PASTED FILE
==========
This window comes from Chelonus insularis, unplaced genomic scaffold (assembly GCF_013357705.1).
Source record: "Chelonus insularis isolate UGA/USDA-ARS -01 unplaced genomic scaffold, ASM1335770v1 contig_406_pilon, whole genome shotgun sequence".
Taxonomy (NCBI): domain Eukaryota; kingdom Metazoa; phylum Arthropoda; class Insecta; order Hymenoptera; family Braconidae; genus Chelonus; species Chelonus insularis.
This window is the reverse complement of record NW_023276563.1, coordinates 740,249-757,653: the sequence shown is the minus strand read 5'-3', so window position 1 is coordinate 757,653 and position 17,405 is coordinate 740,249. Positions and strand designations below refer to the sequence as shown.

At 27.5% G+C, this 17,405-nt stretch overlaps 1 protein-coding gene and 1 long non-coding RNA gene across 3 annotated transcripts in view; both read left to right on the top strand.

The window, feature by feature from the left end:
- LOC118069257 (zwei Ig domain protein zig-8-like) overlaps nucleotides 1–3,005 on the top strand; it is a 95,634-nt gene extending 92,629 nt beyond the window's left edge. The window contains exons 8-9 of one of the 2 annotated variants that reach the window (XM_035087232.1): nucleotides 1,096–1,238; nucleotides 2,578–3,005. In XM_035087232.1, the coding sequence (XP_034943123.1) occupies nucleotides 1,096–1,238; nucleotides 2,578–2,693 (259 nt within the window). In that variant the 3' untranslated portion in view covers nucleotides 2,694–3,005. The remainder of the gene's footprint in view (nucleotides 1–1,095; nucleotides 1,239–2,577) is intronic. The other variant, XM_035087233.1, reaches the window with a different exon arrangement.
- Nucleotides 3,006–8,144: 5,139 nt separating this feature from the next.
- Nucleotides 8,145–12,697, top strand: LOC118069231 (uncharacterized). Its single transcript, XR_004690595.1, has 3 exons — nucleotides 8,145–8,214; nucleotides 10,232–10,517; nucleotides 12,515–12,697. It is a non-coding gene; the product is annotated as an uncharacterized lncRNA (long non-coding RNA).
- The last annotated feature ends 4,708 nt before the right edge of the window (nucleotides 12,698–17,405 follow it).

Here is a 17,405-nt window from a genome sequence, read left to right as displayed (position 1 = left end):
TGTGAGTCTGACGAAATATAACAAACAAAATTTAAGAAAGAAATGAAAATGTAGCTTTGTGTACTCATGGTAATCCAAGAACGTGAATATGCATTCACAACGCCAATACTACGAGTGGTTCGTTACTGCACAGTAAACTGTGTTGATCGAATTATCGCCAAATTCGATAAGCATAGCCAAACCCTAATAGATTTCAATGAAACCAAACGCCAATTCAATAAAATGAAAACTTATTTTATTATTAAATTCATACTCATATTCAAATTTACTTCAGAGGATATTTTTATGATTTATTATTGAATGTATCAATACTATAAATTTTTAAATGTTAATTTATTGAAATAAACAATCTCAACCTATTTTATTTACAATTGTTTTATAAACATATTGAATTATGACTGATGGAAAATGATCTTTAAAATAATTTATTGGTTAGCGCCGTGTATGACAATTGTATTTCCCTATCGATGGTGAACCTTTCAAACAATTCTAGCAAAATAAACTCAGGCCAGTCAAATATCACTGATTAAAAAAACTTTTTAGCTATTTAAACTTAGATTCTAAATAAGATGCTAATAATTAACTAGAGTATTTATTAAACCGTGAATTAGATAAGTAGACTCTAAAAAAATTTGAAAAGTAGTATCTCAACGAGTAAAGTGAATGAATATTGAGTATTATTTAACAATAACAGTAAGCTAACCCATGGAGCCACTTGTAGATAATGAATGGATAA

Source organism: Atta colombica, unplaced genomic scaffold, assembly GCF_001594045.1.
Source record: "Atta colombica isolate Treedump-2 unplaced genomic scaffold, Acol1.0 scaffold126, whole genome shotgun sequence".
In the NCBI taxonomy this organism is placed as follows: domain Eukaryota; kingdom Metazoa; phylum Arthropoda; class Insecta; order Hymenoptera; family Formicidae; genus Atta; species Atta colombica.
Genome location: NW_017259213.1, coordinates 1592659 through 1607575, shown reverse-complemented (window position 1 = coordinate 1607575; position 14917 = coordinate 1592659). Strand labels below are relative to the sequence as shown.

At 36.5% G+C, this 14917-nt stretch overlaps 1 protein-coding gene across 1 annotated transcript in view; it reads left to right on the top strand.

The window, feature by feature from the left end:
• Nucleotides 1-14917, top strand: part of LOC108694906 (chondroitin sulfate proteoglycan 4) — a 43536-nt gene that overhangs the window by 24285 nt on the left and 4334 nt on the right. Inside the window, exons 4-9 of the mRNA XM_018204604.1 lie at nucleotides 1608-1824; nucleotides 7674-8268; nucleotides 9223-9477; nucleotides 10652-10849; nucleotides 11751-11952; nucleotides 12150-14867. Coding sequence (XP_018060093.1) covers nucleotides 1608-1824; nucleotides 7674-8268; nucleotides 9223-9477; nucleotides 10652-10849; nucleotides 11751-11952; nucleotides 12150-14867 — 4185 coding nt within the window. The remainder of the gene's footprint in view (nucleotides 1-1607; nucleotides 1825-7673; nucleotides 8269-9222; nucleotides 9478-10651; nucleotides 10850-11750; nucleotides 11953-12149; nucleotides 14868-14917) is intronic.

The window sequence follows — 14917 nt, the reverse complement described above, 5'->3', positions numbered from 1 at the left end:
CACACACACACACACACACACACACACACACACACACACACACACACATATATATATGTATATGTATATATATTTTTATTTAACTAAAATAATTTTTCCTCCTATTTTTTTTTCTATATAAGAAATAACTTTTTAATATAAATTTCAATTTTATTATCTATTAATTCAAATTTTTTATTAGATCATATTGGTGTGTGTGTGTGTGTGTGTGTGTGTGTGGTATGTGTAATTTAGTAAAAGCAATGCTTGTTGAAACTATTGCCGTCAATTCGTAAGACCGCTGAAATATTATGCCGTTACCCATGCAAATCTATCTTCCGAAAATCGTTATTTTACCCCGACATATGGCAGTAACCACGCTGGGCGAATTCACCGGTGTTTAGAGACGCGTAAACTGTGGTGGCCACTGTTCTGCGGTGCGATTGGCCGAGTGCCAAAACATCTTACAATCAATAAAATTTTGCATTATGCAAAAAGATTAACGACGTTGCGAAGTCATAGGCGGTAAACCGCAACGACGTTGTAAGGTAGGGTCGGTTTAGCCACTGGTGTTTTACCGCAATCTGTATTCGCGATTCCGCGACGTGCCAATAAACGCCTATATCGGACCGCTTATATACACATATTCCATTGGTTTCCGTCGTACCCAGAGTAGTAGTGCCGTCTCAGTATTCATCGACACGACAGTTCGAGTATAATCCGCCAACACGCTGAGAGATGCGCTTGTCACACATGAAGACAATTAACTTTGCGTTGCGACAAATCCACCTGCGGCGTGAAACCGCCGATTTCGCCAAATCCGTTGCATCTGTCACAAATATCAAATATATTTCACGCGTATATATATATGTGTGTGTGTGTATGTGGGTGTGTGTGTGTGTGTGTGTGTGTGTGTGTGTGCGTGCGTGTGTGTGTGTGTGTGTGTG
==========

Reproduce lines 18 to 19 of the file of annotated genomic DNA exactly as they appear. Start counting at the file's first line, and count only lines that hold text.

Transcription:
The window, feature by feature from the left end:
• Nucleotides 1-14917, top strand: part of LOC108694906 (chondroitin sulfate proteoglycan 4) — a 43536-nt gene that overhangs the window by 24285 nt on the left and 4334 nt on the right. Inside the window, exons 4-9 of the mRNA XM_018204604.1 lie at nucleotides 1608-1824; nucleotides 7674-8268; nucleotides 9223-9477; nucleotides 10652-10849; nucleotides 11751-11952; nucleotides 12150-14867. Coding sequence (XP_018060093.1) covers nucleotides 1608-1824; nucleotides 7674-8268; nucleotides 9223-9477; nucleotides 10652-10849; nucleotides 11751-11952; nucleotides 12150-14867 — 4185 coding nt within the window. The remainder of the gene's footprint in view (nucleotides 1-1607; nucleotides 1825-7673; nucleotides 8269-9222; nucleotides 9478-10651; nucleotides 10850-11750; nucleotides 11953-12149; nucleotides 14868-14917) is intronic.